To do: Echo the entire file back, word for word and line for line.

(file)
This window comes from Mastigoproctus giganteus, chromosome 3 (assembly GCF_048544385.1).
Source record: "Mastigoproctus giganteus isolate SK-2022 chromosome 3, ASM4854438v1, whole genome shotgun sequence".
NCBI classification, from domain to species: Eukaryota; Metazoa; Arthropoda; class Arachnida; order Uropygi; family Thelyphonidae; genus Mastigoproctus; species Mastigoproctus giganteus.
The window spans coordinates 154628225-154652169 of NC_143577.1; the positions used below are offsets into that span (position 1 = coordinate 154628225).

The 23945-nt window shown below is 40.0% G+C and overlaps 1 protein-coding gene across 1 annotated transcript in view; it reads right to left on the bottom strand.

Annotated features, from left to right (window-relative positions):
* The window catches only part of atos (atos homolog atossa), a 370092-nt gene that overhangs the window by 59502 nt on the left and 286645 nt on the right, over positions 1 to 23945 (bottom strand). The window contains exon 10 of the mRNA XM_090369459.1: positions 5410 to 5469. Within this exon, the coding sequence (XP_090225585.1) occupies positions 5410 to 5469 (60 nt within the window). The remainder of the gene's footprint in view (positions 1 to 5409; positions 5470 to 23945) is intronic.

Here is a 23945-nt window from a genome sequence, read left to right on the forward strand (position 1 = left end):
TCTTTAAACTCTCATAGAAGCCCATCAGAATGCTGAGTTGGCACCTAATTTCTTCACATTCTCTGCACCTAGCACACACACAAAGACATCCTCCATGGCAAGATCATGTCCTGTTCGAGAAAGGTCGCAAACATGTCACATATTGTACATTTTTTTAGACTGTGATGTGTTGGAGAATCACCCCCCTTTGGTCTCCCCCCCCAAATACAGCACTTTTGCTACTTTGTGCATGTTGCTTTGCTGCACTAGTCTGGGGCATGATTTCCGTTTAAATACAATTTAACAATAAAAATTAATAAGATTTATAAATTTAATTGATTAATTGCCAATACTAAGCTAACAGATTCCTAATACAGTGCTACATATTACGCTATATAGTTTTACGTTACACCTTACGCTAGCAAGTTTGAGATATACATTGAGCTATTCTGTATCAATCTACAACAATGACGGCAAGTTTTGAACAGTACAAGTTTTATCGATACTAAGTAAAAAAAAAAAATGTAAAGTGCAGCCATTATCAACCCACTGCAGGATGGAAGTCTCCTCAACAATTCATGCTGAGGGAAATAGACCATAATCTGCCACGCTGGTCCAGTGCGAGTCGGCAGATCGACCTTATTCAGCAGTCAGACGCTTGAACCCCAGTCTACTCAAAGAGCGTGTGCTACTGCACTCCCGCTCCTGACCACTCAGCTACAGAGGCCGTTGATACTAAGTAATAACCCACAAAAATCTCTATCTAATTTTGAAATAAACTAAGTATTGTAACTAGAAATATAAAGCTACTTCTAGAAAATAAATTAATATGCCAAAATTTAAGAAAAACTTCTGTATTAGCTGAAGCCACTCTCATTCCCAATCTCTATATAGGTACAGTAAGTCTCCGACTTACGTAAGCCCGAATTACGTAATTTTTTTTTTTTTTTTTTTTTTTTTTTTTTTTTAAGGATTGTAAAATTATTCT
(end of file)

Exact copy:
This window comes from Mastigoproctus giganteus, chromosome 3 (assembly GCF_048544385.1).
Source record: "Mastigoproctus giganteus isolate SK-2022 chromosome 3, ASM4854438v1, whole genome shotgun sequence".
NCBI classification, from domain to species: Eukaryota; Metazoa; Arthropoda; class Arachnida; order Uropygi; family Thelyphonidae; genus Mastigoproctus; species Mastigoproctus giganteus.
The window spans coordinates 154628225-154652169 of NC_143577.1; the positions used below are offsets into that span (position 1 = coordinate 154628225).

The 23945-nt window shown below is 40.0% G+C and overlaps 1 protein-coding gene across 1 annotated transcript in view; it reads right to left on the bottom strand.

Annotated features, from left to right (window-relative positions):
* The window catches only part of atos (atos homolog atossa), a 370092-nt gene that overhangs the window by 59502 nt on the left and 286645 nt on the right, over positions 1 to 23945 (bottom strand). The window contains exon 10 of the mRNA XM_090369459.1: positions 5410 to 5469. Within this exon, the coding sequence (XP_090225585.1) occupies positions 5410 to 5469 (60 nt within the window). The remainder of the gene's footprint in view (positions 1 to 5409; positions 5470 to 23945) is intronic.

Here is a 23945-nt window from a genome sequence, read left to right on the forward strand (position 1 = left end):
TCTTTAAACTCTCATAGAAGCCCATCAGAATGCTGAGTTGGCACCTAATTTCTTCACATTCTCTGCACCTAGCACACACACAAAGACATCCTCCATGGCAAGATCATGTCCTGTTCGAGAAAGGTCGCAAACATGTCACATATTGTACATTTTTTTAGACTGTGATGTGTTGGAGAATCACCCCCCTTTGGTCTCCCCCCCCAAATACAGCACTTTTGCTACTTTGTGCATGTTGCTTTGCTGCACTAGTCTGGGGCATGATTTCCGTTTAAATACAATTTAACAATAAAAATTAATAAGATTTATAAATTTAATTGATTAATTGCCAATACTAAGCTAACAGATTCCTAATACAGTGCTACATATTACGCTATATAGTTTTACGTTACACCTTACGCTAGCAAGTTTGAGATATACATTGAGCTATTCTGTATCAATCTACAACAATGACGGCAAGTTTTGAACAGTACAAGTTTTATCGATACTAAGTAAAAAAAAAAAATGTAAAGTGCAGCCATTATCAACCCACTGCAGGATGGAAGTCTCCTCAACAATTCATGCTGAGGGAAATAGACCATAATCTGCCACGCTGGTCCAGTGCGAGTCGGCAGATCGACCTTATTCAGCAGTCAGACGCTTGAACCCCAGTCTACTCAAAGAGCGTGTGCTACTGCACTCCCGCTCCTGACCACTCAGCTACAGAGGCCGTTGATACTAAGTAATAACCCACAAAAATCTCTATCTAATTTTGAAATAAACTAAGTATTGTAACTAGAAATATAAAGCTACTTCTAGAAAATAAATTAATATGCCAAAATTTAAGAAAAACTTCTGTATTAGCTGAAGCCACTCTCATTCCCAATCTCTATATAGGTACAGTAAGTCTCCGACTTACGTAAGCCCGAATTACGTAATTTTTTTTTTTTTTTTTTTTTTTTTTTTTTTTTAAGGATTGTAAAATTATTCT